Empirical Models for the Estimation of Solar Sky-Diffuse Radiation. A Review and Experimental Analysis
MetadataShow full item record
Solar radiationDiffuse ratioClearness indexMonthly-averaged hourly
Berrizbeitia, S. E., Jadraque Gago, E., & Muneer, T. (2020). Empirical Models for the Estimation of Solar Sky-Diffuse Radiation. A Review and Experimental Analysis. Energies, 13(3), 701.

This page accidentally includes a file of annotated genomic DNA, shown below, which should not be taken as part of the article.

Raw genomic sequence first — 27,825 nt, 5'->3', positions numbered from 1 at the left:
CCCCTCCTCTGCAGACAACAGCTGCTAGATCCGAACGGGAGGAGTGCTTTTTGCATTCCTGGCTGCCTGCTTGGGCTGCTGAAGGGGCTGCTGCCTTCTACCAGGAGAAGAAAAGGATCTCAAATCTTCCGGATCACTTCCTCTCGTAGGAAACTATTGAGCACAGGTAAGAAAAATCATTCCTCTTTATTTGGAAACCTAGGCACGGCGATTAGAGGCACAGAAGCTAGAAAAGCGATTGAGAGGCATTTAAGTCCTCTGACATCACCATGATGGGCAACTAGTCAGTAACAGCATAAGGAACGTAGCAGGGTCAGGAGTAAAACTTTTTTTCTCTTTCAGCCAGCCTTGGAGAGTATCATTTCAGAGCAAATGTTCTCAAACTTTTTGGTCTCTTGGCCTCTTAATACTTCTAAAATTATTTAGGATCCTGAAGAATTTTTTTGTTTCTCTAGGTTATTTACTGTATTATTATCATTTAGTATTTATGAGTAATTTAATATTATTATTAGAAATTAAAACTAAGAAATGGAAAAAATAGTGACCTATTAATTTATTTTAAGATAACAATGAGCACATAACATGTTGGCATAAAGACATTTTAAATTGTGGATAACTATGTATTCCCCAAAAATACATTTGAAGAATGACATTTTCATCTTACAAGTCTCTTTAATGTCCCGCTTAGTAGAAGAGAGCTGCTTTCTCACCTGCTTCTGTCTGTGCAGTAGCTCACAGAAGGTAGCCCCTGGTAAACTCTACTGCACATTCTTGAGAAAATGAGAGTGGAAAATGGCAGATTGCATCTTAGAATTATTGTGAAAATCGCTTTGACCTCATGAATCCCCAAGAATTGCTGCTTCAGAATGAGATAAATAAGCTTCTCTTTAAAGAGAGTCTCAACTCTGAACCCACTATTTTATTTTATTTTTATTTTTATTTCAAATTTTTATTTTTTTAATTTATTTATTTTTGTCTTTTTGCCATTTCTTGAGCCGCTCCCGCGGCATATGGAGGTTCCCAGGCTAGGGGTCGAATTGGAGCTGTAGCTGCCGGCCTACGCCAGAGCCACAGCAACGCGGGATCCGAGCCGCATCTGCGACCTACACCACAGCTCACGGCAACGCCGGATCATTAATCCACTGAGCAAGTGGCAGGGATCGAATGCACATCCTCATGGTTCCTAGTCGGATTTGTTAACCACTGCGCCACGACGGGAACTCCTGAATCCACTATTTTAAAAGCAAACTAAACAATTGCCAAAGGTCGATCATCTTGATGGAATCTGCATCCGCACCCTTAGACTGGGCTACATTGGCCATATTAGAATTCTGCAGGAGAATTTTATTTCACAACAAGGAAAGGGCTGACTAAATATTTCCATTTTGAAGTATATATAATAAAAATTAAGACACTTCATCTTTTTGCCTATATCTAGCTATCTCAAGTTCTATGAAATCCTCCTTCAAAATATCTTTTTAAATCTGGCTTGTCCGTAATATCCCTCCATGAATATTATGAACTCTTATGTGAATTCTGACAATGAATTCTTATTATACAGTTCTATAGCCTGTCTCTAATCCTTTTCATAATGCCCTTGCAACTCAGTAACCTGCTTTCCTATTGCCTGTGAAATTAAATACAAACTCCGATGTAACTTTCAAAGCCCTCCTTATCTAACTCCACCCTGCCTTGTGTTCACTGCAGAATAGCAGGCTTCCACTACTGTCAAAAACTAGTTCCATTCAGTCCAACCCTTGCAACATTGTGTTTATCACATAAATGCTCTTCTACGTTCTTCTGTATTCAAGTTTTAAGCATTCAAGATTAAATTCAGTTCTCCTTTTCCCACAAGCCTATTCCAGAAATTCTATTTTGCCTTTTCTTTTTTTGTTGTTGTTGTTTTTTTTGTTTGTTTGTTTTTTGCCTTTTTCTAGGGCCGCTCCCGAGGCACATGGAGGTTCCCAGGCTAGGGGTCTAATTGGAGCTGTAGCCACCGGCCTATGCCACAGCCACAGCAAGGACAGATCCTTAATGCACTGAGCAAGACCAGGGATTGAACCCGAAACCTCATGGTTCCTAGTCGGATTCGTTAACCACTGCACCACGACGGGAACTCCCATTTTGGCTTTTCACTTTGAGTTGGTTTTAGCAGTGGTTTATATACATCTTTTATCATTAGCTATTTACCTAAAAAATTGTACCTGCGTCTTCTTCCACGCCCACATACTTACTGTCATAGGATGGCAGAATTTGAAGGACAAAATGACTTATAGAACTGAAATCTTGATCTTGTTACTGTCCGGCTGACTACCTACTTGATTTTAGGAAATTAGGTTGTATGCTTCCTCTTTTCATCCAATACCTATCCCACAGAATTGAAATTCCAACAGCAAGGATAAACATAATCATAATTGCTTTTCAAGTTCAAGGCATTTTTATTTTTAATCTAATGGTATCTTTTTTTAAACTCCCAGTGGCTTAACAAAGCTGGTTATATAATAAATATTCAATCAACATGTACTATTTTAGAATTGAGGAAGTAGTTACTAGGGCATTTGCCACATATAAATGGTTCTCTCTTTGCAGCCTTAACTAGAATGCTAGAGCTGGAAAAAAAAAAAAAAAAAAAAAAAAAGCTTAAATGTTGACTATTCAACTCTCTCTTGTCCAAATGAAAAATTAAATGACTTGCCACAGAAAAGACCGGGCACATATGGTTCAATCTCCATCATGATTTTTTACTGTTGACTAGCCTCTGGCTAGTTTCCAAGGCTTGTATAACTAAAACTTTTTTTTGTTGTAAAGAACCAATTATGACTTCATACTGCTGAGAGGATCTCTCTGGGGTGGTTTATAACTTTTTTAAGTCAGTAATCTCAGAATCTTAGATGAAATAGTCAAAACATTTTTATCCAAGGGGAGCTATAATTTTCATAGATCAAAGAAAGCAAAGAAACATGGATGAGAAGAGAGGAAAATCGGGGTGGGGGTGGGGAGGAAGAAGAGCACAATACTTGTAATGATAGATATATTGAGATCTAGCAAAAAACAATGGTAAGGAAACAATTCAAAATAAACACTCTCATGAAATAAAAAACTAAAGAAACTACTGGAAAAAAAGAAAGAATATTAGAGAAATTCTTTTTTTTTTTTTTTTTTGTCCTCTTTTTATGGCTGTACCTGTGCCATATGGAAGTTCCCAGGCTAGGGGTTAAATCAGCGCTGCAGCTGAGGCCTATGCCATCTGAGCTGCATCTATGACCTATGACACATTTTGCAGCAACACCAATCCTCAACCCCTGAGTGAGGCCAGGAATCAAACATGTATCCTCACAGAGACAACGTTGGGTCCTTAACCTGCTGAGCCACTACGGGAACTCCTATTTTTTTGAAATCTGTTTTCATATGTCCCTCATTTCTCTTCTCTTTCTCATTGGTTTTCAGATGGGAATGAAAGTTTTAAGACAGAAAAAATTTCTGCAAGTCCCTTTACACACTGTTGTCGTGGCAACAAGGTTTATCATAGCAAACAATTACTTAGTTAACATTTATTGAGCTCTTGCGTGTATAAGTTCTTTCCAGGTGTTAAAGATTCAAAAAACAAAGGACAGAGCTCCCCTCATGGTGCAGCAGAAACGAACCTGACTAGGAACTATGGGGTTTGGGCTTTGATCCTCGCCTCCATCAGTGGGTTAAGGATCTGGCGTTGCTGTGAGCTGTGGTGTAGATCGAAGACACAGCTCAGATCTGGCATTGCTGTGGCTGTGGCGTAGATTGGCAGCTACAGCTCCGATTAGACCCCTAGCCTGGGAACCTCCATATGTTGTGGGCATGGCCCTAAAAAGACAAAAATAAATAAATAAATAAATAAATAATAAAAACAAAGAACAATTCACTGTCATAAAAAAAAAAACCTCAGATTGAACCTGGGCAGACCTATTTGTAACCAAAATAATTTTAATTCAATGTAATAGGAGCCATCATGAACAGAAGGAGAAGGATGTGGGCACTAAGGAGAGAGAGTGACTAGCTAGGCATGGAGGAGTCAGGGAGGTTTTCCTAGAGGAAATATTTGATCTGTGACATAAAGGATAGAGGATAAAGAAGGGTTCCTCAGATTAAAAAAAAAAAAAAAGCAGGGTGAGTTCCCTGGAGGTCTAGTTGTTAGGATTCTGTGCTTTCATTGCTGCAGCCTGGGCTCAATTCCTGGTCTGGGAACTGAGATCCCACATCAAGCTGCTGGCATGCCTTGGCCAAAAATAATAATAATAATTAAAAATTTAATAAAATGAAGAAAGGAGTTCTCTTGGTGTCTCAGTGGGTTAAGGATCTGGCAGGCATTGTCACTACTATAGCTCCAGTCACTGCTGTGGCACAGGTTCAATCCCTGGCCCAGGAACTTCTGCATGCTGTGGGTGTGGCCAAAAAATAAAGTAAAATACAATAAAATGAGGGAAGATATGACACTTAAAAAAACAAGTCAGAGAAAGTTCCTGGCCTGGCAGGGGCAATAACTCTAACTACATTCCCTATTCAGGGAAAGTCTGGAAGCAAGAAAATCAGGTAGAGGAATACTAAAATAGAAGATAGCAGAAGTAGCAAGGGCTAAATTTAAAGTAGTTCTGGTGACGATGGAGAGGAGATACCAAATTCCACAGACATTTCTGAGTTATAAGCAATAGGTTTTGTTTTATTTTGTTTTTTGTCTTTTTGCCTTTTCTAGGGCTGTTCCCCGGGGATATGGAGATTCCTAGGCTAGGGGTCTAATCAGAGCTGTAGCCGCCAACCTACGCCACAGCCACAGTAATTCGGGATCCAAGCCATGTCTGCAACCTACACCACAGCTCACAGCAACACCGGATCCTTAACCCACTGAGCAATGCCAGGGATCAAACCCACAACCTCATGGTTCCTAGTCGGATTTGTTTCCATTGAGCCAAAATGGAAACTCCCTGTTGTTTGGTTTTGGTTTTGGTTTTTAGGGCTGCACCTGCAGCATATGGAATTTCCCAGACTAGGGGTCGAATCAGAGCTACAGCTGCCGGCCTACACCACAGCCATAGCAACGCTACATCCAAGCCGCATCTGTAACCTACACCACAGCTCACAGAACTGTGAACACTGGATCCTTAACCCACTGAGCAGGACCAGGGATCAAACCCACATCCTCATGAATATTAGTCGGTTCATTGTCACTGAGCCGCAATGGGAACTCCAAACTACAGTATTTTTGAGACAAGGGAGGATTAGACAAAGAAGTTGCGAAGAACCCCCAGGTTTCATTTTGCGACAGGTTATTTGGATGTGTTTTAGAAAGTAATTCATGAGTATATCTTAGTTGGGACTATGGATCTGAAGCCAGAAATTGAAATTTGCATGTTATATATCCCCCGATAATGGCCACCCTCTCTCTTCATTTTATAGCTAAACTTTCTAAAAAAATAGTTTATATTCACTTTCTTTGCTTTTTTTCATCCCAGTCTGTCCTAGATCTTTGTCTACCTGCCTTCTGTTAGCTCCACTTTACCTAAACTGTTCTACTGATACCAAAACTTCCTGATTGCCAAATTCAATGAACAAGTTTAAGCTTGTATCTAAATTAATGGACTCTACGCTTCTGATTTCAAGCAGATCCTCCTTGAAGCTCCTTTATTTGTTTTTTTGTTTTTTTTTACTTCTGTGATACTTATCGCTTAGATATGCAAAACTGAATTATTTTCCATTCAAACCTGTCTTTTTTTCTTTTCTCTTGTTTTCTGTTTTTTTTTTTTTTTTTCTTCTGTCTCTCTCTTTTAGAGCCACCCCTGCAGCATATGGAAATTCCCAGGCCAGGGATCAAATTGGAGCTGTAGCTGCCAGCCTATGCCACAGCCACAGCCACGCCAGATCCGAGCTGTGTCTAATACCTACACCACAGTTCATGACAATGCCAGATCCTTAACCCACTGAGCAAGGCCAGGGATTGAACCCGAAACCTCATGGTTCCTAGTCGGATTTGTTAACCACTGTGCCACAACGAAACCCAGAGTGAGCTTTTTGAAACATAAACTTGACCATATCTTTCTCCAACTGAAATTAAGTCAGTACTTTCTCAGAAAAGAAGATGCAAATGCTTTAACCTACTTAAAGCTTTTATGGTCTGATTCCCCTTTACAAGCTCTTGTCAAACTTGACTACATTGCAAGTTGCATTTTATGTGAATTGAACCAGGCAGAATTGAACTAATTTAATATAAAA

Accurate solar radiation data are essential for the development of solar energy application systems. The limited availability of solar radiation data, and especially diffuse irradiance values, makes it vital to develop models to estimate these data. The development of estimation models has been the objective of many studies. This paper presents an extended review of the diffuse ratio (k) vs. clearness index (kt) annual, monthly, daily, and hourly frequency regression models. It is however interesting to note that there is a dearth of such knowledge for diffuse ratio–clearness index regressions that are based on averaged data. Monthly-averaged daily global irradiation data are now easily available from the NASA website for any global location. Using existing models, it is possible to decompose the daily to averaged-hourly global irradiation values. The missing link so far has been hourly averaged diffuse irradiation. This article presents regression equations which could be used to estimate that information. For this purpose, hourly global and diffuse irradiation data was pooled from 19 different locations to obtain three latitude-dependent regression models relating the monthly-averaged hourly diffuse ratio (k) to the clearness index (kt). The results show a high relationship between both variables. These regression equations could be used to estimate the averaged diffuse irradiation values from averaged global irradiation values, which are more easily available.